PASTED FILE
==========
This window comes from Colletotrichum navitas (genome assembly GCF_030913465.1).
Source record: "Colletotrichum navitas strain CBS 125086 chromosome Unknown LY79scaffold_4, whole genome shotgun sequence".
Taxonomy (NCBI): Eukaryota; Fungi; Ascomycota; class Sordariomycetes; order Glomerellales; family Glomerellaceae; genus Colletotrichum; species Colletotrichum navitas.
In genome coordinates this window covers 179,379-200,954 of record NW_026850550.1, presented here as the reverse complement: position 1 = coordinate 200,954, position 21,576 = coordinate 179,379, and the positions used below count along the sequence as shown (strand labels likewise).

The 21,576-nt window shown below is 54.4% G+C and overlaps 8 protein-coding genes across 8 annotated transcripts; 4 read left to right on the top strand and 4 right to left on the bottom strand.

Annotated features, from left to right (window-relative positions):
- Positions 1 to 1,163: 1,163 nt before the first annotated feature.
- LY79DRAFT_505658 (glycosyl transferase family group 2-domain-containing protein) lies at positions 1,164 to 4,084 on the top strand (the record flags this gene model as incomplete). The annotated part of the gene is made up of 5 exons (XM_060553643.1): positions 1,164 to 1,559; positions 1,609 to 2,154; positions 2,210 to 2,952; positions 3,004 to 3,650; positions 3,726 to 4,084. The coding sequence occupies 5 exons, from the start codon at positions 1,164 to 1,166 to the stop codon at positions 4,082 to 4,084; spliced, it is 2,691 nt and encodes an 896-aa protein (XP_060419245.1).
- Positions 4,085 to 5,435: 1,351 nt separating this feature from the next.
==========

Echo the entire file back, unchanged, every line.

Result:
This window comes from Colletotrichum navitas (genome assembly GCF_030913465.1).
Source record: "Colletotrichum navitas strain CBS 125086 chromosome Unknown LY79scaffold_4, whole genome shotgun sequence".
Taxonomy (NCBI): Eukaryota; Fungi; Ascomycota; class Sordariomycetes; order Glomerellales; family Glomerellaceae; genus Colletotrichum; species Colletotrichum navitas.
In genome coordinates this window covers 179,379-200,954 of record NW_026850550.1, presented here as the reverse complement: position 1 = coordinate 200,954, position 21,576 = coordinate 179,379, and the positions used below count along the sequence as shown (strand labels likewise).

The 21,576-nt window shown below is 54.4% G+C and overlaps 8 protein-coding genes across 8 annotated transcripts; 4 read left to right on the top strand and 4 right to left on the bottom strand.

Annotated features, from left to right (window-relative positions):
- Positions 1 to 1,163: 1,163 nt before the first annotated feature.
- LY79DRAFT_505658 (glycosyl transferase family group 2-domain-containing protein) lies at positions 1,164 to 4,084 on the top strand (the record flags this gene model as incomplete). The annotated part of the gene is made up of 5 exons (XM_060553643.1): positions 1,164 to 1,559; positions 1,609 to 2,154; positions 2,210 to 2,952; positions 3,004 to 3,650; positions 3,726 to 4,084. The coding sequence occupies 5 exons, from the start codon at positions 1,164 to 1,166 to the stop codon at positions 4,082 to 4,084; spliced, it is 2,691 nt and encodes an 896-aa protein (XP_060419245.1).
- Positions 4,085 to 5,435: 1,351 nt separating this feature from the next.